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In the Blood: Battles to Succeed in Canada’s Family Businesses

by Gordon Pitts

Tolstoy’s chestnut about families – that all happy ones resemble each other, while each unhappy one is unique – is arguably even more accurate when applied to the bloody fights that can afflict family businesses. These internecine feuds and rivalries often resemble the plotline of a Shakespearean tragedy. But is the plight of the family business a serious concern? Does it really matter that the Eaton family ran their company into the ground, or that the McCains are not on speaking terms?

Globe and Mail reporter Gordon Pitts thinks so. Pitts is an extremely able writer who shows in his latest book, In the Blood, that the success of family businesses is important to the public interest, since 65% to 80% of the world’s firms are controlled by families. One survey discovered that in Canada during 1999, family businesses employed 4.7 million full-time workers and earned estimated revenues of more than $1.3-trillion.

Pitts profiles more than 20 family-run companies across Canada for In the Blood. The result is a well-researched, fascinating look behind the scenes of such corporate clans as the Molsons, the Batas, and the Cuddys – suppliers of chicken to McDonald’s – among others. Pitts covers new ground here, and doesn’t just rehash the old stories everyone knows. And while most subjects were co-operative from the start, Pitts has the knack of bringing out confidences. As with all riveting business books, people – and their ambitions, jealousies, and disagreements – form the focus, rather than dry-as-dust bottom lines and figures.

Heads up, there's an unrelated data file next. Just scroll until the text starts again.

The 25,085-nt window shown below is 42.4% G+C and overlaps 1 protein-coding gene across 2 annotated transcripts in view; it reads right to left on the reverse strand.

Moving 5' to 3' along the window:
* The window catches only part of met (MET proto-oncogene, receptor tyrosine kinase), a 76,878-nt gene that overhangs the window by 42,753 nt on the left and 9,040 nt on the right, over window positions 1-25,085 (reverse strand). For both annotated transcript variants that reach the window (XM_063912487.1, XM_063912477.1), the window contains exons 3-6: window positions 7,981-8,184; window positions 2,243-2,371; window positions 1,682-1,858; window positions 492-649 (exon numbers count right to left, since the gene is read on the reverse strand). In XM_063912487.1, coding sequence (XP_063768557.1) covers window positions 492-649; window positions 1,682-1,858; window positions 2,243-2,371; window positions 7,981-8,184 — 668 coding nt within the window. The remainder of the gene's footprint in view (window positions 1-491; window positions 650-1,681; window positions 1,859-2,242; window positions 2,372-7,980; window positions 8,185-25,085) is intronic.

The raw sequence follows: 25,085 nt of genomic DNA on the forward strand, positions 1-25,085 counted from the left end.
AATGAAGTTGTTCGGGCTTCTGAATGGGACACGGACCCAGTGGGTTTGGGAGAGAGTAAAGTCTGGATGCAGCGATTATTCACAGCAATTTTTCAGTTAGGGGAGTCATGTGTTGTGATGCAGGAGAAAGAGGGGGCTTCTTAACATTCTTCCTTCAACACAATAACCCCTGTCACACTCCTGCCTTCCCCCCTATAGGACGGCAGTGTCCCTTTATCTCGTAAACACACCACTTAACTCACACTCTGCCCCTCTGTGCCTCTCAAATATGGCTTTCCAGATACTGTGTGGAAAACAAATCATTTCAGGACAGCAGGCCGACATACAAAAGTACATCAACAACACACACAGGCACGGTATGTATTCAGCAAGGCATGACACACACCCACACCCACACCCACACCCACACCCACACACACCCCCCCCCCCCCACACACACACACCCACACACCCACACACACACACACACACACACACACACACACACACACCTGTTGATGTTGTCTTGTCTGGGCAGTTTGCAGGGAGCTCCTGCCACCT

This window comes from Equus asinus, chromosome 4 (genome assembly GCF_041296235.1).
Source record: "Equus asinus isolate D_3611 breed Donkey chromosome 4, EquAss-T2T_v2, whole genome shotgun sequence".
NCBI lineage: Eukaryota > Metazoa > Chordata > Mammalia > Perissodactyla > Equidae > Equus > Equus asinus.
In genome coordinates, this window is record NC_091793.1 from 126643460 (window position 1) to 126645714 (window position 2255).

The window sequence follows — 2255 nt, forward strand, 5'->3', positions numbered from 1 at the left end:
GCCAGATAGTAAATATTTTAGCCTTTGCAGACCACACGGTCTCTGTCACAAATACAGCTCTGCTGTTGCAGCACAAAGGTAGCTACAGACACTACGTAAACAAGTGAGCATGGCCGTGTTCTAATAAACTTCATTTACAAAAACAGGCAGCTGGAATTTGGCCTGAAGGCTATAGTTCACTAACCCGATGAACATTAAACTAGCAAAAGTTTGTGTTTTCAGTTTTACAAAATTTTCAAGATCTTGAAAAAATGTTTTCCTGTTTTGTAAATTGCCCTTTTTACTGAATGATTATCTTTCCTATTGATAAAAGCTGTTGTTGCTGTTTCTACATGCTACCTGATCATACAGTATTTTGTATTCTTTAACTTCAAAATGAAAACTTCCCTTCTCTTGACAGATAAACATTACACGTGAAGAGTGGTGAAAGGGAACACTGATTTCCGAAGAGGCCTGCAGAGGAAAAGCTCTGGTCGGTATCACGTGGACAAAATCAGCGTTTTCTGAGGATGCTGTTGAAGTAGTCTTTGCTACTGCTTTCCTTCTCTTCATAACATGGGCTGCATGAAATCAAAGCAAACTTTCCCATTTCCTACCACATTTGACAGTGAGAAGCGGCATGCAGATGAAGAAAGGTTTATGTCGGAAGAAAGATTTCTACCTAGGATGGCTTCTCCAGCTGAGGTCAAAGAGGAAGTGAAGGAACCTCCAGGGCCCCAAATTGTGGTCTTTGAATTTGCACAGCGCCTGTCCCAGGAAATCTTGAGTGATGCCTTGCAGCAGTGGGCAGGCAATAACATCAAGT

In the Blood is more than a reporter’s view, though. While much of the book is structured as a series of profiles, the final three chapters offer a prognosis for the future of family companies in today’s new economy. Pitts remains optimistic, but stresses that family-run firms must maintain competitive advantage through a combination of innovation, sacrifice, and fresh commitment on the part of each new generation. In the Blood is a must-read for anyone concerned about business today.